ISPs lose as broadband Britain stays in starting blocks

Problems associated with unbundling of BT's network are losing ISPs a lot of money, leading many to question whether 'broadband Britain' will ever take off
Written by Jane Wakefield, Contributor on

ISPs are losing out on the chance to dramatically increase revenues because of the slow rollout of DSL services and many are questioning whether there will ever be a broadband Britain.

According to research published today, UK ISPs believe they are missing out on 50 percent revenue increases because of the problems and frustrations of opening up BT's network. A quarter have lost faith in the process altogether and don't believe high-speed broadband will be a reality for several years -- if ever.

A hundred ISPs were interviewed for the survey, which was commissioned by telco Bulldog -- one of the few remaining players left in the local loop unbundling process.

Bulldog is the only telco in the unbundling process that intends to offer wholesale services to ISPs and telcos, putting it in direct competition with BT. While some operators have blamed the current slump in the telecoms sector for their withdrawal from local loop unbundling, Bulldog has devised a new funding plan. Rather than asking investors to stump up cash in a sector it currently has little faith in, Bulldog is turning to the telcos and ISPs which it will offer services to in order to get the investment it needs to put its equipment in BT's exchanges.

The telco is still optimistic that it will cover 70 percent of the UK by 2007, but admits there will be an uphill struggle. "There have been so many problems and no-one has been able to commit because of colocation issues and costs," said a Bulldog spokesman.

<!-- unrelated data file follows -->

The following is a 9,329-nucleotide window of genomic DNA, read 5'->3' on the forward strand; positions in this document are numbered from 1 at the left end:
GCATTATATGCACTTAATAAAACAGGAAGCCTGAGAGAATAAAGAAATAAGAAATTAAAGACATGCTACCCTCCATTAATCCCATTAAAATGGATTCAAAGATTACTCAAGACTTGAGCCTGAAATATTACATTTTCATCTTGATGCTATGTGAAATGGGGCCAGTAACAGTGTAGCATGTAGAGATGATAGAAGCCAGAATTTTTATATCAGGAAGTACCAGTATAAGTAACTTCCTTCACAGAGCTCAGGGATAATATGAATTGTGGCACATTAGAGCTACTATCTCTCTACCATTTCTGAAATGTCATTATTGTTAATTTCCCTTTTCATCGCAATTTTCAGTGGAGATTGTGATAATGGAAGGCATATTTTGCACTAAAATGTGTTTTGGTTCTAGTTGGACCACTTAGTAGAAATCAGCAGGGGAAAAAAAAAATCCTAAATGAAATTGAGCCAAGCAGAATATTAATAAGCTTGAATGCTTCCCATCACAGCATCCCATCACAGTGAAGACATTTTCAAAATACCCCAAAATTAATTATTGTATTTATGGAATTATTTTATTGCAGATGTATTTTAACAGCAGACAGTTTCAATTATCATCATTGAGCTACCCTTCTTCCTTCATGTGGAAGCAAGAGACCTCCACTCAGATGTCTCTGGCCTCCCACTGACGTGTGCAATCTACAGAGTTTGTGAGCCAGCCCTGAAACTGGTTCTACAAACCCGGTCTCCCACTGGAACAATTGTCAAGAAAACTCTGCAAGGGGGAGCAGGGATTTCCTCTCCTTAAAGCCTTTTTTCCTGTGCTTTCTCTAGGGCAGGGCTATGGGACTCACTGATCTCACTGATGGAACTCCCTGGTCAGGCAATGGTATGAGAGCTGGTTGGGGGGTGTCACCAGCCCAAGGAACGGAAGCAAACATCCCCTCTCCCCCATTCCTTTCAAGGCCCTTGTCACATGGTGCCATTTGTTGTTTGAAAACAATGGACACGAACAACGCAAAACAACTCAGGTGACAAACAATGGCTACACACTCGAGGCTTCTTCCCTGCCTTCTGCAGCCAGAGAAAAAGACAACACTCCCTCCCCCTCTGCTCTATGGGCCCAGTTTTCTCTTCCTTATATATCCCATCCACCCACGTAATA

Currently BT is insisting that operators interested in installing equipment in its exchanges build their own hostel rather than sharing space. Energis -- another vocal critic of the process -- has estimated that because so many operators have dropped out of the process it will cost remaining players £150,000 to set up equipment in just one exchange.

"BT obviously wants to maximise costs but there are serious implications and BT shouldn't be allowed to get away with it. Oftel needs to be more strict," said the Bulldog representative. Energis too has called for urgent action from the watchdog to put the failing unbundling process back on track.

Local loop unbundling is regarded as a key factor in bringing broadband services to a mass market in the UK. Some ISPs offer wholesale broadband ADSL via BT but recently Freeserve put up the cost of its service from £39.99 to £49.99 blaming BT and Oftel for the hike. Others claim the wholesale version is not yet fit for a mass rollout given the problems BT is experiencing with order processing and guaranteeing service levels.

A survey from the OECD (Organisation for Economic Cooperation and Development) put the UK in 21st place in the world for the number of broadband users, behind Korea, the Czech Republic and New Zealand.

In a statement, chief executive officer of Bulldog Richard Greco explained his view of broadband Britain. "The market demand and potential of DSL is huge and ISPs are clearly desperate to access the technology. It is clear more still needs to be done. Bulldog will continue to aggressively pursue the accelerated unbundling of the local loop. We are determined to unleash broadband Britain as soon as possible but need the necessary support in order to do so," he said.

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